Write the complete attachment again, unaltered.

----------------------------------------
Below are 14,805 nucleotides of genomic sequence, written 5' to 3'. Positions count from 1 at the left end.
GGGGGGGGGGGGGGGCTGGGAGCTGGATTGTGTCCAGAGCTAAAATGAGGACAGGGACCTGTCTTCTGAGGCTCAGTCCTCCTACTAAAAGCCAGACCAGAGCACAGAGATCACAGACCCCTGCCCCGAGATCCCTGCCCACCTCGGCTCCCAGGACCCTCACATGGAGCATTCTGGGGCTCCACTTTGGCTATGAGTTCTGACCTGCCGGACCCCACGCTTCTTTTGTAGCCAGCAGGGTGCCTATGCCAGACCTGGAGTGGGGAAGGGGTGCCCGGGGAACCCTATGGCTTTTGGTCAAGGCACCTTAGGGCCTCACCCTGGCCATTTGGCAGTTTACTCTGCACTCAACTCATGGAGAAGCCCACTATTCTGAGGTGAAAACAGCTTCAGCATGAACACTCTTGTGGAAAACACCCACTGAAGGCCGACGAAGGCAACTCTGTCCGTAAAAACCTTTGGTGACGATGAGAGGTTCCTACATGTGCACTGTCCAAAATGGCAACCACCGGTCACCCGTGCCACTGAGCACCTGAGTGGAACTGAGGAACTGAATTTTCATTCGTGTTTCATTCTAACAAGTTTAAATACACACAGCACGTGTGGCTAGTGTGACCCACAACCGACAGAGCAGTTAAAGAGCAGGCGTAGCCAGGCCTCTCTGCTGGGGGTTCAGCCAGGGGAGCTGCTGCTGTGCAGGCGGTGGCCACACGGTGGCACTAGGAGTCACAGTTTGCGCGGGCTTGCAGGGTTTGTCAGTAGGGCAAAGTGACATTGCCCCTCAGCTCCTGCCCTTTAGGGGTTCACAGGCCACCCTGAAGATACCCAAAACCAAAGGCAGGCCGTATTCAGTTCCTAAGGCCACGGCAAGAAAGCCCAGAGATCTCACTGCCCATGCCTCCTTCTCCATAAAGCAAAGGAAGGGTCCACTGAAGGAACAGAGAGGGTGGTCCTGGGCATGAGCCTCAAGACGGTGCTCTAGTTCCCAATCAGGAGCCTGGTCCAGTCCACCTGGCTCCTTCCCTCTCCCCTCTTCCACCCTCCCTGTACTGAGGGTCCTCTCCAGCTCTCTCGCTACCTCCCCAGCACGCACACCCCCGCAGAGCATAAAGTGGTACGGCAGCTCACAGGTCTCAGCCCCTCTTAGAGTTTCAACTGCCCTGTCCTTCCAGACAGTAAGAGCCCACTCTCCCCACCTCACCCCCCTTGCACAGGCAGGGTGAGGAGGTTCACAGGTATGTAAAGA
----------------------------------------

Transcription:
Below are 14,805 nucleotides of genomic sequence, written 5' to 3'. Positions count from 1 at the left end.
GGGGGGGGGGGGGGGCTGGGAGCTGGATTGTGTCCAGAGCTAAAATGAGGACAGGGACCTGTCTTCTGAGGCTCAGTCCTCCTACTAAAAGCCAGACCAGAGCACAGAGATCACAGACCCCTGCCCCGAGATCCCTGCCCACCTCGGCTCCCAGGACCCTCACATGGAGCATTCTGGGGCTCCACTTTGGCTATGAGTTCTGACCTGCCGGACCCCACGCTTCTTTTGTAGCCAGCAGGGTGCCTATGCCAGACCTGGAGTGGGGAAGGGGTGCCCGGGGAACCCTATGGCTTTTGGTCAAGGCACCTTAGGGCCTCACCCTGGCCATTTGGCAGTTTACTCTGCACTCAACTCATGGAGAAGCCCACTATTCTGAGGTGAAAACAGCTTCAGCATGAACACTCTTGTGGAAAACACCCACTGAAGGCCGACGAAGGCAACTCTGTCCGTAAAAACCTTTGGTGACGATGAGAGGTTCCTACATGTGCACTGTCCAAAATGGCAACCACCGGTCACCCGTGCCACTGAGCACCTGAGTGGAACTGAGGAACTGAATTTTCATTCGTGTTTCATTCTAACAAGTTTAAATACACACAGCACGTGTGGCTAGTGTGACCCACAACCGACAGAGCAGTTAAAGAGCAGGCGTAGCCAGGCCTCTCTGCTGGGGGTTCAGCCAGGGGAGCTGCTGCTGTGCAGGCGGTGGCCACACGGTGGCACTAGGAGTCACAGTTTGCGCGGGCTTGCAGGGTTTGTCAGTAGGGCAAAGTGACATTGCCCCTCAGCTCCTGCCCTTTAGGGGTTCACAGGCCACCCTGAAGATACCCAAAACCAAAGGCAGGCCGTATTCAGTTCCTAAGGCCACGGCAAGAAAGCCCAGAGATCTCACTGCCCATGCCTCCTTCTCCATAAAGCAAAGGAAGGGTCCACTGAAGGAACAGAGAGGGTGGTCCTGGGCATGAGCCTCAAGACGGTGCTCTAGTTCCCAATCAGGAGCCTGGTCCAGTCCACCTGGCTCCTTCCCTCTCCCCTCTTCCACCCTCCCTGTACTGAGGGTCCTCTCCAGCTCTCTCGCTACCTCCCCAGCACGCACACCCCCGCAGAGCATAAAGTGGTACGGCAGCTCACAGGTCTCAGCCCCTCTTAGAGTTTCAACTGCCCTGTCCTTCCAGACAGTAAGAGCCCACTCTCCCCACCTCACCCCCCTTGCACAGGCAGGGTGAGGAGGTTCACAGGTATGTAAAGA